UCL Faculty of Laws


Jeremy Bentham and Australia: Convicts, utility and empire

By Dr Tim Causer (Senior Research Associate), Prof Philip Schofield (Prof of the History of Legal and Political Thought, UCL Laws) & Prof Margot Finn (Chair in Modern British History, UCL History)

Silhouette of Jeremy Bentham

28 April 2022

Publication details

Causer, Timothy; Finn, Margot and Schofield, Philip (Eds). (2022) Jeremy Bentham and Australia: Convicts, utility and empire. UCL Press: London, UK. https://doi.org/10.14324/111.9781787358188


Jeremy Bentham and Australia is a collection of scholarship inspired by Bentham’s writings on Australia. These writings are available for the first time in authoritative form in Panopticon versus New South Wales and other writings on Australia, a volume in The Collected Works of Jeremy Bentham published by UCL Press. In the present collection, a distinguished group of authors reflect on Bentham’s Australian writings, making original contributions to existing debates and setting agendas for future ones.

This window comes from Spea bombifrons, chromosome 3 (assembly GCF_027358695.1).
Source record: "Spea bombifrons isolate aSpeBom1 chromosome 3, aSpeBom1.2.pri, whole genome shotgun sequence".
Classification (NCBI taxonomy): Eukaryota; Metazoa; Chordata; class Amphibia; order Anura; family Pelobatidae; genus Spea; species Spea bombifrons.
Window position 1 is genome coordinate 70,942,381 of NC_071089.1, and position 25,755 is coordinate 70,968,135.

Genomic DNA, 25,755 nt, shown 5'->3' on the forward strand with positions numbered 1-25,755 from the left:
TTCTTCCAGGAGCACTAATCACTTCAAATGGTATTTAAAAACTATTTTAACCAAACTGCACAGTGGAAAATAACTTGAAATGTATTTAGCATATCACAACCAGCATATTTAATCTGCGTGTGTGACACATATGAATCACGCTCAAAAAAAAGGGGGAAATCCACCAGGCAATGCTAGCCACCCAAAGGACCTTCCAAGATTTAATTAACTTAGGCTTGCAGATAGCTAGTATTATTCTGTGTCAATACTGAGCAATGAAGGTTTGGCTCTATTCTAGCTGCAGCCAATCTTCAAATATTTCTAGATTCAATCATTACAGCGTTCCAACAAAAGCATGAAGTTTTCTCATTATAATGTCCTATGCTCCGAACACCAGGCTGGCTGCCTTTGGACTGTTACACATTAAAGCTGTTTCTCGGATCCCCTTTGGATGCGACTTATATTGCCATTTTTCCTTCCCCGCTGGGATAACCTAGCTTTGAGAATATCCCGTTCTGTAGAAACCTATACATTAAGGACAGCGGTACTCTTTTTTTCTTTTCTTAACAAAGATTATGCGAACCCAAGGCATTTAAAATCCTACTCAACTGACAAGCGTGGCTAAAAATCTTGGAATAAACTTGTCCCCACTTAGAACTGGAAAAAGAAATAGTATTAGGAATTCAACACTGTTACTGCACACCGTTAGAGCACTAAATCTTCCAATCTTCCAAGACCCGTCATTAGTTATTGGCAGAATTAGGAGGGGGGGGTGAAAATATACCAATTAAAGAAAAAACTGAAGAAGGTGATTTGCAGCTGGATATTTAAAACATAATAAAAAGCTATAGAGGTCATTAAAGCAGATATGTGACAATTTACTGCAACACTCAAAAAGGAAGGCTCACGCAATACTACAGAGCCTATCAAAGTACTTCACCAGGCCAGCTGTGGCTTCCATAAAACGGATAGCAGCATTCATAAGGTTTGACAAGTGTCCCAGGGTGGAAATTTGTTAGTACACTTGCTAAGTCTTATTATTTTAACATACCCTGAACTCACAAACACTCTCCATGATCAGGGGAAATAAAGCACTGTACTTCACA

In the first part of the collection, the works are placed in their historical contexts, while the second part provides a critical assessment of the historical accuracy and plausibility of Bentham’s arguments against transportation from the British Isles. In the third part, attention turns to Bentham’s claim that New South Wales had been illegally founded and to the imperial and colonial constitutional ramifications of that claim. Here, authors also discuss Bentham’s work of 1831 in which he supports the establishment of a free colony on the southern coast of Australia. In the final part, authors shed light on the history of Bentham’s panopticon penitentiary scheme, his views on the punishment and reform of criminals and what role, if any, religion had to play in that regard, and discuss apparently panopticon-inspired institutions built in the Australian colonies. This collection will appeal to readers interested in Bentham’s life and thought, the history of transportation from the British Isles, and of British penal policy more generally, colonial and imperial history, Indigenous history, legal and constitutional history, and religious history. 

Image credit: © UCL Digital Media